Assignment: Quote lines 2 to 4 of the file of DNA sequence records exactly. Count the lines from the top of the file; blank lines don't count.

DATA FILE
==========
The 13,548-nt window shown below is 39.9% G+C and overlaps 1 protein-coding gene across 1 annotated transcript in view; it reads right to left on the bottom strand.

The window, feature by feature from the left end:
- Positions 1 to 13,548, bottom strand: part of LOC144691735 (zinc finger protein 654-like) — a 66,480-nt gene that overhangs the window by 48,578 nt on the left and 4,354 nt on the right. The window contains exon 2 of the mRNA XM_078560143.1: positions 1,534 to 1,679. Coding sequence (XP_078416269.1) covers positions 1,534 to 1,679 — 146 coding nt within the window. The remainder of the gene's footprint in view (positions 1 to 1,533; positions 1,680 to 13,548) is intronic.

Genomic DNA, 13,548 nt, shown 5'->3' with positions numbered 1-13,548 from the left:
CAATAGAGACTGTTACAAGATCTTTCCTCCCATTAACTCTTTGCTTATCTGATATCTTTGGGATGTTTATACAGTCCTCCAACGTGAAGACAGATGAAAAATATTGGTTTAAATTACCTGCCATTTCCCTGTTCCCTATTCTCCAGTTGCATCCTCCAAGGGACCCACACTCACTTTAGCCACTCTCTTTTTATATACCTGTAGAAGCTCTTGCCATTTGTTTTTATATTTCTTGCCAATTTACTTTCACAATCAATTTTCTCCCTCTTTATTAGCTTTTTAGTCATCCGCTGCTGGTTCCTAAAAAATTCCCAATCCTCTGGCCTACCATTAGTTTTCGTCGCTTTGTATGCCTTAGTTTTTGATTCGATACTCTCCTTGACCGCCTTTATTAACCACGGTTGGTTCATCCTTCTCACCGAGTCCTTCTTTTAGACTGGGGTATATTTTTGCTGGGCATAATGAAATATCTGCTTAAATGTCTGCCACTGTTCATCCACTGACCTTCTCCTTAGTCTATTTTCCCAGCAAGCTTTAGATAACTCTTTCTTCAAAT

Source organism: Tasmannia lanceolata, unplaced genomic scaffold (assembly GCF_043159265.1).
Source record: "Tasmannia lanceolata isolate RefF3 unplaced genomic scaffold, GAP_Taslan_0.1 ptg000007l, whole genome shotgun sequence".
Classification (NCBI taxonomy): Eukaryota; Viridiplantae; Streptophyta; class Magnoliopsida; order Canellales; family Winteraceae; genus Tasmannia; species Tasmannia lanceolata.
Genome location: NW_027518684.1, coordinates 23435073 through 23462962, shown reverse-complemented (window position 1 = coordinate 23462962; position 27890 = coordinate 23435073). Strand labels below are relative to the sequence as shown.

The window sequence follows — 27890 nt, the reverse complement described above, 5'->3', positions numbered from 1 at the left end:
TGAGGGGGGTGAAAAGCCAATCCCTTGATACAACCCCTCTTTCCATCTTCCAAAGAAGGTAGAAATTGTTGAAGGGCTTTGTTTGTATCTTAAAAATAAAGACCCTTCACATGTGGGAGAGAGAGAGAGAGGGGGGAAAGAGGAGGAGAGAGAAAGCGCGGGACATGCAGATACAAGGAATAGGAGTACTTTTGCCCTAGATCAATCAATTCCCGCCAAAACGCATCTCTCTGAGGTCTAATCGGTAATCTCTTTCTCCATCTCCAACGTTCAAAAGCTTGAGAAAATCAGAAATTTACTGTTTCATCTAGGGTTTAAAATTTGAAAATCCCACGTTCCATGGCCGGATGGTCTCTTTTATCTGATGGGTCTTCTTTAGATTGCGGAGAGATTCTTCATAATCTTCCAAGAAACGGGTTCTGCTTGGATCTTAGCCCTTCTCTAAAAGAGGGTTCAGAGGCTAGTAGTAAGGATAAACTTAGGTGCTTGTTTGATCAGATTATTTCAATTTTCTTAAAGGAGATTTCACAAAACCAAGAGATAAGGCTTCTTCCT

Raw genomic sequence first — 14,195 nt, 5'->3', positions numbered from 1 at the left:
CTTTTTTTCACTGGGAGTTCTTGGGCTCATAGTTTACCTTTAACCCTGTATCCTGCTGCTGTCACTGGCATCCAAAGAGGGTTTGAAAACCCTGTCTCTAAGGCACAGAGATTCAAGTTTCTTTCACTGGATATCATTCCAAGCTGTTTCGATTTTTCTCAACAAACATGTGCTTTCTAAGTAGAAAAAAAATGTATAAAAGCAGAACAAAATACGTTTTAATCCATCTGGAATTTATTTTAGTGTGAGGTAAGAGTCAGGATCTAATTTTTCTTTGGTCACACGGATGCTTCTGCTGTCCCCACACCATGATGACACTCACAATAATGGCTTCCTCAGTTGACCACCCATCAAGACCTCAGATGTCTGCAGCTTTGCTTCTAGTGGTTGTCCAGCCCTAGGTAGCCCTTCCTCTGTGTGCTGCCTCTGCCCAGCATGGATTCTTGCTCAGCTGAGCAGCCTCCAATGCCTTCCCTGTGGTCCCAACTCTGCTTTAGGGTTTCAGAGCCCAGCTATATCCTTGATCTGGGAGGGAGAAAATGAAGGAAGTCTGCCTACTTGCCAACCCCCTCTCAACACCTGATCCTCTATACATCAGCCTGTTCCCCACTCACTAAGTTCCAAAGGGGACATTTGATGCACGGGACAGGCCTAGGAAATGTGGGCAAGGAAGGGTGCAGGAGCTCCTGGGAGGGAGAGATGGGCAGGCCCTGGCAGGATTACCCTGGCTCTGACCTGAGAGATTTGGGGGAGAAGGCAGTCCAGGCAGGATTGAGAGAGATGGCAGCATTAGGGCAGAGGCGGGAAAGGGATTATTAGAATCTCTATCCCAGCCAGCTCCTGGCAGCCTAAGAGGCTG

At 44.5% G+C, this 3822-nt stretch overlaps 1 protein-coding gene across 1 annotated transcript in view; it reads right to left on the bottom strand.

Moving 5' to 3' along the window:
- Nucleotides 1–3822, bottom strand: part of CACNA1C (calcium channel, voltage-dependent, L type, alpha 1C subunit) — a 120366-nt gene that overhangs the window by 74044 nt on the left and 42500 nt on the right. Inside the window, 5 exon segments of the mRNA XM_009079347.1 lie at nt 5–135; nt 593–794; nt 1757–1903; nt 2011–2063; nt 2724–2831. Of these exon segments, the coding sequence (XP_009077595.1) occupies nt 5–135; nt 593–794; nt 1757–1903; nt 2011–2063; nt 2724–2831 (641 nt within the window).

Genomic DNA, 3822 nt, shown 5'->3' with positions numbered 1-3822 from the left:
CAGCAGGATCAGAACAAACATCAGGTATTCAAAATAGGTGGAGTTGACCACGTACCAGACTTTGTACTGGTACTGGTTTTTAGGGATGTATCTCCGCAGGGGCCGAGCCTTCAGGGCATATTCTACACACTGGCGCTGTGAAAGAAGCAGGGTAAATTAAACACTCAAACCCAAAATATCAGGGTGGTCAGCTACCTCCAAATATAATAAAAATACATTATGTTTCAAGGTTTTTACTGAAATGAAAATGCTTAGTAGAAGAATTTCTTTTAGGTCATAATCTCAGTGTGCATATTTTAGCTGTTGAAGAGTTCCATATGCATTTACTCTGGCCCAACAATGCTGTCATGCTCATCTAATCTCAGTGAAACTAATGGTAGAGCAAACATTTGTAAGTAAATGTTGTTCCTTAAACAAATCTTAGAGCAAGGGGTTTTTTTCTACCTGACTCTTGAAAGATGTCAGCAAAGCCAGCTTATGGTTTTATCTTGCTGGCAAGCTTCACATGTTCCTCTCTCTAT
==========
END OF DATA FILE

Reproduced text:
The window, feature by feature from the left end:
- Positions 1 to 13,548, bottom strand: part of LOC144691735 (zinc finger protein 654-like) — a 66,480-nt gene that overhangs the window by 48,578 nt on the left and 4,354 nt on the right. The window contains exon 2 of the mRNA XM_078560143.1: positions 1,534 to 1,679. Coding sequence (XP_078416269.1) covers positions 1,534 to 1,679 — 146 coding nt within the window. The remainder of the gene's footprint in view (positions 1 to 1,533; positions 1,680 to 13,548) is intronic.

Genomic DNA, 13,548 nt, shown 5'->3' with positions numbered 1-13,548 from the left: